The Centre on Wednesday told the Supreme Court that social media platforms such as Facebook and Twitter cannot be made accountable to state Assemblies and that a “national response” was required to address the “uncontrollable global problem” emerging from them, Live Law reported.

“By the nature of this problem, this has to be examined on a national level,” Solicitor General Tushar Mehta informed the court. “We cannot have 20 committees looking into what can be done.”

A bench of Justices SK Kaul, Dinesh Maheshwari and Hrishikesh Roy was hearing a plea by Facebook India head Ajit Mohan challenging the summons issued to him on September 10 and September 18 by Delhi Legislative Assembly’s Peace and Harmony Committee, which is conducting an inquiry into the communal violence that hit the Capital in February 2020.

In his plea, Mohan had argued that the committee does not have the jurisdiction on the matter and that the relevant powers were vested with Parliament. Mehta, in his submission, supported his stand.

“Summons dated September 10, 2020, and September 18, 2020, issued by the state committee, fall outside the scope of powers conferred upon the state Legislative Assembly as per the scheme of the Constitution relatable to the state of Delhi,” Mehta said, according to Bar and Bench. He referred to subjects listed under the Union list in the Constitution and said that the “field is fully occupied by the Parliament”.

“Please look at the statement of objects and reasons of IT Act which excludes any kind of interference by Assembly,” Mehta contented.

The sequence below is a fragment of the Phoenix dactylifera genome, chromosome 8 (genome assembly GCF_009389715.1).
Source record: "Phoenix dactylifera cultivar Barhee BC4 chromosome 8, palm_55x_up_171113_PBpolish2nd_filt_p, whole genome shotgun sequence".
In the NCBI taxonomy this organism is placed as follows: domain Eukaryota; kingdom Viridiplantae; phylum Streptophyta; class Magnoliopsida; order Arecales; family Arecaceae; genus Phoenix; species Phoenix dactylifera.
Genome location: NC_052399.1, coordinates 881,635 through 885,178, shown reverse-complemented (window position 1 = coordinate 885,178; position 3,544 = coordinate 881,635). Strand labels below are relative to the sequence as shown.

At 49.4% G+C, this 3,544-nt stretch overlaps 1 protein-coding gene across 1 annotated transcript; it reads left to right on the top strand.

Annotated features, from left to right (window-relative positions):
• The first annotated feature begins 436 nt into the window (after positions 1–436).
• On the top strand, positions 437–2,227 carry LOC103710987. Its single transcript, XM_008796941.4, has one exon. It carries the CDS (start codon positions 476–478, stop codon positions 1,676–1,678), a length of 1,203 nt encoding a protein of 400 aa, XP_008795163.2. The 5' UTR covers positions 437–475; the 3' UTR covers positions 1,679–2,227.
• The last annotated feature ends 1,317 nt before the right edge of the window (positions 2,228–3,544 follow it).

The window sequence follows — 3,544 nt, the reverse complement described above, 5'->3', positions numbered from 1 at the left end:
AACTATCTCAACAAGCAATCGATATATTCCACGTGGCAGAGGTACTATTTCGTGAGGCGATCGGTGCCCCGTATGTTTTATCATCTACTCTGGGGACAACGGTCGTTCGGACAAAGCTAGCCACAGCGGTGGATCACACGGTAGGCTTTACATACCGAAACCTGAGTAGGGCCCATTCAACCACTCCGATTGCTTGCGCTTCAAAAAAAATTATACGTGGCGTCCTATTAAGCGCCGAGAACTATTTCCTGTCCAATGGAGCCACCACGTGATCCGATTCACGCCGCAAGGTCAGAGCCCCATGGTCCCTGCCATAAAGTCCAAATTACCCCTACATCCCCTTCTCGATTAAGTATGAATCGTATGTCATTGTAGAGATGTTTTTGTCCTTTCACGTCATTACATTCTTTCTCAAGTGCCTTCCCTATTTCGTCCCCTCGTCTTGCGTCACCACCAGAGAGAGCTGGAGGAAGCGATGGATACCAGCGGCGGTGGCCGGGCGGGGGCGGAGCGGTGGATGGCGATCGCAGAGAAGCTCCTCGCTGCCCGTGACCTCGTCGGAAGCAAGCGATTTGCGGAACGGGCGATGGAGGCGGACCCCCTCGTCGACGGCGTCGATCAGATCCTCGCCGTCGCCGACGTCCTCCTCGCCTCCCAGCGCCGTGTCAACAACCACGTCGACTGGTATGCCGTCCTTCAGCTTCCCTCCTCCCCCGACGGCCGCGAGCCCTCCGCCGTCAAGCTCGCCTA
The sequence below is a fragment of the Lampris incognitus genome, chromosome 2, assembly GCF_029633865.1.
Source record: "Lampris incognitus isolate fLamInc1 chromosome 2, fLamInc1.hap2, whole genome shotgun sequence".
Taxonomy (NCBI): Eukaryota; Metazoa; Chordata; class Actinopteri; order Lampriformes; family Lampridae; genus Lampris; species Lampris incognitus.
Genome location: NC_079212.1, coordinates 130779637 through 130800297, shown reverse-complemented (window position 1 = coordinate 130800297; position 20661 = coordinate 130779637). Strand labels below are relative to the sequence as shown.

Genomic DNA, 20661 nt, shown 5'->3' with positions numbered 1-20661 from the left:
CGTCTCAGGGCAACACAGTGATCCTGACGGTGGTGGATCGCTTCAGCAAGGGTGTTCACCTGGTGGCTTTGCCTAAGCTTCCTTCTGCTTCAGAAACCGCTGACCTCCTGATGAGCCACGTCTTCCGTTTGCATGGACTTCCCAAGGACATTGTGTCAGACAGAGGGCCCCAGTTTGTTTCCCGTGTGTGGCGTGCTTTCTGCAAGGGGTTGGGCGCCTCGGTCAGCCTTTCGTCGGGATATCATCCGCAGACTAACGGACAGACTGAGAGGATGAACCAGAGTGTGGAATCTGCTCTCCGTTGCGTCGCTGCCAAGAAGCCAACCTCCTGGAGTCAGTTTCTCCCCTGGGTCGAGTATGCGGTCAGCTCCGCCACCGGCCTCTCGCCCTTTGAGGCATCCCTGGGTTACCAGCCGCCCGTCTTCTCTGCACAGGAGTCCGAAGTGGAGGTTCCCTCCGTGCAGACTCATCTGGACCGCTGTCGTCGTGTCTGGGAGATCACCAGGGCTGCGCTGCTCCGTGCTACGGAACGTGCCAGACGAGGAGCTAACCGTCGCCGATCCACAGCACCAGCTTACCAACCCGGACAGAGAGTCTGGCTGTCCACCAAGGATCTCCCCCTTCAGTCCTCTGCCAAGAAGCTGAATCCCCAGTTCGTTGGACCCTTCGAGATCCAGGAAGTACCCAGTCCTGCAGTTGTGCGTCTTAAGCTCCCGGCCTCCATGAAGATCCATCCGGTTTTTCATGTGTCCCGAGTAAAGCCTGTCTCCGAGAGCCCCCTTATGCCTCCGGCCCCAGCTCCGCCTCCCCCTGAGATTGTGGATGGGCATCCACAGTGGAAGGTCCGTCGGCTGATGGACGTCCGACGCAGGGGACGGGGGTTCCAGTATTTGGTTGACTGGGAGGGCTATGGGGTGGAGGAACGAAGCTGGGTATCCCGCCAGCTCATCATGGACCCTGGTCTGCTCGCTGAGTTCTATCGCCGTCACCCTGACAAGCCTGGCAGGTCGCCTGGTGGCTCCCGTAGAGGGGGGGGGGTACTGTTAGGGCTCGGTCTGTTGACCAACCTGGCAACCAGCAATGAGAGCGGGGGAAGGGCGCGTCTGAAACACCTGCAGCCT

The solicitor general, however, submitted that social media platforms had the “powers to de-stabilise a country” and the “propensity to create law and order problems”, according to the Hindustan Times.

Maheshwari asked Mehta if the Delhi Assembly, apart from not having powers under Police, law and order and land, was capable of summoning an individual for discussing a subject, Bar and Bench reported. To this, the solicitor general held that it was not desirable for the states to discuss on matters under the Union List.

“[Suppose] Parliament comes out with an atomic policy which may have impact on public health,” Mehta argued. “Now 28 [state] Assemblies cannot then discuss about atomic policy and its impact.”

The matter will next be heard on February 24.

The matter so far

The Peace and Harmony Committee had asked Mohan to appear for questioning on September 23 last year – a second round of summons – over allegations that the social media giant’s laxity in applying hate speech rules and policies contributed to the February 2020 violence. At least 53 people were killed and scores injured in the violence that rocked North East Delhi.

Mohan had not appeared for the first round, when the committee summoned him on September 12, following an August 14 report in The Wall Street Journal that Facebook’s India policy head Ankhi Das had opposed removing incendiary posts by Bharatiya Janata Party leaders during the violence.

After the panel summoned him the second time and said that his non-appearance would be treated as breach of privilege, the Facebook executive moved the Supreme Court. On September 23, the Supreme court ordered the Delhi Assembly panel to not take any coercive action against Mohan till October 15.

The legislative Assembly responded to Mohan’s plea, arguing that he cannot claim the right to remain silent as no coercive action was taken nor is intended to be taken merely if he appears before the Peace and Harmony Committee. On February 4, the Assembly issued a fresh notice to Facebook India, asking a “senior competent person”, if not Mohan, to appear and testify before the committee.